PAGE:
The music was all prerecorded.

So 100,000 people will not converge on Temple Square, 20,000 of them per session. Tens of thousands of others will not gather together in meetinghouses around the world to watch satellite broadcasts.

But the messages will be the same. Church leaders for months have shared messages and invitations on social media about Jesus Christ using the hashtag #HearHim, with President Nelson specifically inviting people to consider the question, “How do you hear him?”

“There are a few wonderful occasions in the scriptures when our Heavenly Father personally introduced his Beloved Son, Jesus Christ, with a specific charge to ‘Hear him!’’ he said.

Last fall, he promised this weekend’s conference would be remarkable.

“In the springtime of the year 2020, it will be exactly 200 years since Joseph Smith experienced the theophany that we know as the First Vision,” he said. “God the Father and his beloved Son, Jesus Christ, appeared to Joseph (Smith), a 14-year-old youth. That event marked the onset of the Restoration of the gospel of Jesus Christ in its fullness, precisely as foretold in the Holy Bible.”

He promised messages of truth, hope and inspiration.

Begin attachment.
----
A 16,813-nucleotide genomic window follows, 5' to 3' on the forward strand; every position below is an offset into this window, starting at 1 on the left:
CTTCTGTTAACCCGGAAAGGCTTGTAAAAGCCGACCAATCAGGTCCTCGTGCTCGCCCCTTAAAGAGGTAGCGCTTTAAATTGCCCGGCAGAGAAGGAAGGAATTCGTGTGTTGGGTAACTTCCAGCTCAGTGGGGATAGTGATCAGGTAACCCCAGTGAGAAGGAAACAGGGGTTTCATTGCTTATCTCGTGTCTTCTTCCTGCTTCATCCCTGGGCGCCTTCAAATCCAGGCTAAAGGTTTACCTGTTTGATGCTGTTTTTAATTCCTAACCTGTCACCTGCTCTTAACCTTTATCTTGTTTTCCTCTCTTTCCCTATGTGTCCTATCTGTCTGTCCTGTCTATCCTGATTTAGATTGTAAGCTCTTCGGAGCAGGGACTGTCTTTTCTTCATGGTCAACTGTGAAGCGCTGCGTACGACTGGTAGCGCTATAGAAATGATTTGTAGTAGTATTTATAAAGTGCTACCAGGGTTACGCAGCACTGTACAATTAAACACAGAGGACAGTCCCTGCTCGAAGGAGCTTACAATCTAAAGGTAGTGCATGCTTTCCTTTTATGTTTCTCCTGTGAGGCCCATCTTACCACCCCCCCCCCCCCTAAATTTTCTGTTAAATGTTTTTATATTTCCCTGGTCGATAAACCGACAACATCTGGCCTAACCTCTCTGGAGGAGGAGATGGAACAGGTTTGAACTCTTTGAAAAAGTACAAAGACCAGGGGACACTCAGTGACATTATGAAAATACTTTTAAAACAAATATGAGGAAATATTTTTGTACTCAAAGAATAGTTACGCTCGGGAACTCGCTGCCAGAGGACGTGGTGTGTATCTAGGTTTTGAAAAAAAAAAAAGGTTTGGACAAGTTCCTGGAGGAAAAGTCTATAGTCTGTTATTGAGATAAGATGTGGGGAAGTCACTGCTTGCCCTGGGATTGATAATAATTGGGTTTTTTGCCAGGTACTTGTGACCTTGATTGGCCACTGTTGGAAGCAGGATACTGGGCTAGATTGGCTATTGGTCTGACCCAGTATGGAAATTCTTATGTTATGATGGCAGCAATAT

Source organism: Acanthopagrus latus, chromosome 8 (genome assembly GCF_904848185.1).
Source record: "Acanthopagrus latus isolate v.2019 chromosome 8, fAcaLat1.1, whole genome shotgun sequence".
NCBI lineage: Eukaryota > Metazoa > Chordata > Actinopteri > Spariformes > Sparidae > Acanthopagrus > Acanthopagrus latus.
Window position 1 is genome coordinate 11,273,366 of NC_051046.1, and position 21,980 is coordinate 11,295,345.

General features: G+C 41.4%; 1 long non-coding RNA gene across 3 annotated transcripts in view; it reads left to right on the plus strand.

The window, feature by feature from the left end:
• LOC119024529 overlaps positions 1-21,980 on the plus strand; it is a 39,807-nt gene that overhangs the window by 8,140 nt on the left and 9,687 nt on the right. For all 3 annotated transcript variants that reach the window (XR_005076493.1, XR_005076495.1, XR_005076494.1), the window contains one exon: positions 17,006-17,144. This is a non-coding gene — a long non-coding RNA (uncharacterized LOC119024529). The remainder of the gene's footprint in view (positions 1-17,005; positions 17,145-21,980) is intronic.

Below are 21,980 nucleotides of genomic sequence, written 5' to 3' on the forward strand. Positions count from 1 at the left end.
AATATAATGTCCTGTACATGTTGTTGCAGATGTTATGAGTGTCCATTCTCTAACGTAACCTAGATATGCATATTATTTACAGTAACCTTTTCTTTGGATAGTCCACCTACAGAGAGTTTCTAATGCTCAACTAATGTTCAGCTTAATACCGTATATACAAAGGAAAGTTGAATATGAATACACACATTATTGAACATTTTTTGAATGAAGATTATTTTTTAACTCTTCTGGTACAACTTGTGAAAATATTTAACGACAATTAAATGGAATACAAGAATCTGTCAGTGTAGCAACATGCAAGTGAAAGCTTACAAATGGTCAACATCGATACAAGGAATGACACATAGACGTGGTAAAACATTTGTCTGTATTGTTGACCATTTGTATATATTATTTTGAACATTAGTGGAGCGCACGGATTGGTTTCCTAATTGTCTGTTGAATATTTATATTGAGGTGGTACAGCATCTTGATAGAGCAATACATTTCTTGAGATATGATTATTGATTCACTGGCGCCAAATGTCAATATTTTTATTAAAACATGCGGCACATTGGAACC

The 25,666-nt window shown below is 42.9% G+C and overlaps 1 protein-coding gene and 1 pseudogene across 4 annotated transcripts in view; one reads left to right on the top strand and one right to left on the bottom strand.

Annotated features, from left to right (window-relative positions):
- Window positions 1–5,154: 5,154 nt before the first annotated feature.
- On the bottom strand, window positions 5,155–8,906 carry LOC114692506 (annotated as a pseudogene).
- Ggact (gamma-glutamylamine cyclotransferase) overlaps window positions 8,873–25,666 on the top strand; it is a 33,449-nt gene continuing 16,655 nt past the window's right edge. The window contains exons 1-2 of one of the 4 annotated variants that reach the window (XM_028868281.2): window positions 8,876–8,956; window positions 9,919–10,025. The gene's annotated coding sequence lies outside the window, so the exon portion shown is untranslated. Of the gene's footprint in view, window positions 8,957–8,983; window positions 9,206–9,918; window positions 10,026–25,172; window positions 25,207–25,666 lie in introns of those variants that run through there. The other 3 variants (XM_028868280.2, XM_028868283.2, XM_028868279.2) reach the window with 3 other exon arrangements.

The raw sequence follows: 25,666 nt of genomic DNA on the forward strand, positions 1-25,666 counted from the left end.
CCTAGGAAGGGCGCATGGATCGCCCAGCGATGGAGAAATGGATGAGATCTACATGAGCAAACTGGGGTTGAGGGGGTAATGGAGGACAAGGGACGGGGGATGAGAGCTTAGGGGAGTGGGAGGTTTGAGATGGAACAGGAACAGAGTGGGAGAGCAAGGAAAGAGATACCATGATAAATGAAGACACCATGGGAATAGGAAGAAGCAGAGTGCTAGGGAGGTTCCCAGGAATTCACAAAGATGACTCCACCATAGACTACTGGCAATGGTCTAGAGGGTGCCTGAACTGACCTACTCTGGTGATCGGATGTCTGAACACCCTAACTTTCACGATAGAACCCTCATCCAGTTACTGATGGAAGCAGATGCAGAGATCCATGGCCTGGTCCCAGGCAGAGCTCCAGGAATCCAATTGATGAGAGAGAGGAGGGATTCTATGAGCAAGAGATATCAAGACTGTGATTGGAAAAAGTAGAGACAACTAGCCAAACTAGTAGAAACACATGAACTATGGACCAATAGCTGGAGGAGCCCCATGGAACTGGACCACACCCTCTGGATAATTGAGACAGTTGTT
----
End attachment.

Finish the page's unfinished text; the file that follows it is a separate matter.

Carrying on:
“General conference next April will be different from any previous conference,” he said at the end of the October general conference. “In the next six months, I hope that every member and every family will prepare for a unique conference that will commemorate the very foundations of the restored gospel.”

The commemoration of the 200th anniversary led the First Presidency to announce a change to the Saturday evening session, which usually alternates between the annual priesthood session in April and the annual women’s session in October. This weekend, it will instead be a special session for all church members 11 and older.

This isn’t the first time a pandemic has altered the way a general conference has been conducted. It’s not even the second time.

In 1919, the April general conference that was scheduled to include a solemn assembly to sustain the new church president, Heber J. Grant, was postponed for two months due to the Spanish flu. That flu killed 50 million people worldwide and at least 2,915 in Utah. In 1918, it was responsible for the deaths of 1,054 Latter-day Saints. It also took the lives of several missionaries.

In 1957, church leaders canceled the October general conference because of the then-new H2N2 flu virus, which killed 1.1 million.